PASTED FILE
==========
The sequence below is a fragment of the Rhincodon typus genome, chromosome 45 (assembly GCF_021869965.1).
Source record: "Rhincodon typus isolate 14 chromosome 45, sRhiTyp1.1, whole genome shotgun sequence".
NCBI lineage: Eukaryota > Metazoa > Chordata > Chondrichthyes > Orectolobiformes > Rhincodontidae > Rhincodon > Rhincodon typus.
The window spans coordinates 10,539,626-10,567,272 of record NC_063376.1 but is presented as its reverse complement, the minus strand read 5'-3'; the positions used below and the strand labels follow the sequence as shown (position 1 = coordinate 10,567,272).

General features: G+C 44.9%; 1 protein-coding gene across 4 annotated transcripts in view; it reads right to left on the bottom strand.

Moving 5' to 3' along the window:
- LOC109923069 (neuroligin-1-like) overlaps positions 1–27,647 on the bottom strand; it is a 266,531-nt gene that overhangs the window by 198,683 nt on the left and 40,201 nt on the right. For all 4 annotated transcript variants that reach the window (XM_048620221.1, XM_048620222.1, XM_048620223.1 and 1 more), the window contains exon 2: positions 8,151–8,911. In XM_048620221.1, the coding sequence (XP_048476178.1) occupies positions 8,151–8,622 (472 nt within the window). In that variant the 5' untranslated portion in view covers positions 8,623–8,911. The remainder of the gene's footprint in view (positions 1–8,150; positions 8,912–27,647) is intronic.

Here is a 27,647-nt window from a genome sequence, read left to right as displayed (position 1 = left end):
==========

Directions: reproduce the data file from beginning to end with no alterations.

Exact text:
The sequence below is a fragment of the Rhincodon typus genome, chromosome 45 (assembly GCF_021869965.1).
Source record: "Rhincodon typus isolate 14 chromosome 45, sRhiTyp1.1, whole genome shotgun sequence".
NCBI lineage: Eukaryota > Metazoa > Chordata > Chondrichthyes > Orectolobiformes > Rhincodontidae > Rhincodon > Rhincodon typus.
The window spans coordinates 10,539,626-10,567,272 of record NC_063376.1 but is presented as its reverse complement, the minus strand read 5'-3'; the positions used below and the strand labels follow the sequence as shown (position 1 = coordinate 10,567,272).

General features: G+C 44.9%; 1 protein-coding gene across 4 annotated transcripts in view; it reads right to left on the bottom strand.

Moving 5' to 3' along the window:
- LOC109923069 (neuroligin-1-like) overlaps positions 1–27,647 on the bottom strand; it is a 266,531-nt gene that overhangs the window by 198,683 nt on the left and 40,201 nt on the right. For all 4 annotated transcript variants that reach the window (XM_048620221.1, XM_048620222.1, XM_048620223.1 and 1 more), the window contains exon 2: positions 8,151–8,911. In XM_048620221.1, the coding sequence (XP_048476178.1) occupies positions 8,151–8,622 (472 nt within the window). In that variant the 5' untranslated portion in view covers positions 8,623–8,911. The remainder of the gene's footprint in view (positions 1–8,150; positions 8,912–27,647) is intronic.

Here is a 27,647-nt window from a genome sequence, read left to right as displayed (position 1 = left end):